Making its first appearance in Action Comics #242 (1958), the original Brainiac was a creation of the supercomputers of the planet Colu.  A 12th level intelligence android disguised as a humanoid alien, it was designed to act as a spy; traveling from world to world, it would study the civilizations on these planets and see if they were ripe for conquest.  Brainiac did as it was programmed, but with a twist—using a shrink ray of its own design, the android took samples of each world’s civilization, shrinking a major city from each planet and storing them in glass bottles.  This collection included the Kryptonian city of Kandor, and would have included Metropolis had it not been for Supeman’s intervention.  This version of Brainiac most closely resembled the Superfriends version, but it would later upgrade its appearance in the 1980s, making it appear more robot-like and fearsome.  In terms of Post-Crisis continuity, the Coluan was reimagined as Vril Dox, an organic being who sought to overthrow the computers of his homeworld, but was apprehended and was sentenced to death by teleporter (essentially reducing him to molecules and casting them out across the universe).  He refused to die, however, and eventually his disassembled body found its way to Earth, where it possessed the mind and body of circus mentalist Milton Fine, known by trade as the Amazing Brainiac.  Discovering latent mental powers in the human’s brain, Dox took over the body and transformed it into a replica of his original body—making him resemble a cross between the original Brainiac and Flash Gordon’s foe Ming the Merciless—and, using his mental powers, set out as Brainiac on a mission of conquest.  Later, he transferred his consciousness into a cybernetic body, and was eventually supplemented by a future version of himself—Brainiac 13—who came back in time and served as one of the major adversaries in the Our Worlds at War story arc of 2001 (it is interesting to note that Brainiac 13 was designed to resemble the animated Brainiac from Superman, which debuted in 1996).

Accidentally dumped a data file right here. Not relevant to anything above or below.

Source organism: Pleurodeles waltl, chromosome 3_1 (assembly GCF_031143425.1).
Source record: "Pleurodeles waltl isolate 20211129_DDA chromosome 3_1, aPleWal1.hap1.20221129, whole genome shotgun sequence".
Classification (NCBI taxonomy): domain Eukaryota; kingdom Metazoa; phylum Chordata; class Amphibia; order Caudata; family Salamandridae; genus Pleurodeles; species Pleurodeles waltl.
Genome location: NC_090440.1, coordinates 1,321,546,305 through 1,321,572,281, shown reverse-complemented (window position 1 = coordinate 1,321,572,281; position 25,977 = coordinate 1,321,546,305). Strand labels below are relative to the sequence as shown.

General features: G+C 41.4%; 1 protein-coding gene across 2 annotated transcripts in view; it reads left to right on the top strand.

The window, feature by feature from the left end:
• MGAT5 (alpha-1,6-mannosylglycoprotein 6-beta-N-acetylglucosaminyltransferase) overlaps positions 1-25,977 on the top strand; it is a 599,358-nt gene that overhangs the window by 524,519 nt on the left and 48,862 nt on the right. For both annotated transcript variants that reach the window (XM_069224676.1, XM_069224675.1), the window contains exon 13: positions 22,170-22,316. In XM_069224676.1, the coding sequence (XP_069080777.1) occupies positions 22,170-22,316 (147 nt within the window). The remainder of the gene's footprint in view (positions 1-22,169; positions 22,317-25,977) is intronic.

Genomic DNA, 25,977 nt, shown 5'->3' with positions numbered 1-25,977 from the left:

In adapting Brainiac for Superman, it could be interpreted that the creative team created their version of Brainiac by adapting elements from three primary sources.  First and foremost, this version draws heavily from the Silver Age Brainiac—in that it is an artificial intelligence that wanders the cosmos searching for knowledge—but the Coluan back-story was scrapped in favor of a Kryptonian one, which better fit the needs of the Superman series.  By making this change, a parallel was created between Brainiac and the second influence on the list, the Eradicator—a Post-Crisis Kryptonian computer system that sought, at different times, to remake Earth into a new Krypton and to remake Kal-El into the ultimate Kryptonian.  Finally, considering that Bruce Timm admits to freely utilizing elements from Jack Kirby-related materials when he reimagined Superman’s Rogues Gallery, it could be argued that this version of Brainiac draws influence from Marvel Comics’ Galactus as, like the world-devouring cosmic principle, this version travels the cosmos in an enormous starship and, rather than simply steal knowledge and a city from the surface, destroys the world outright.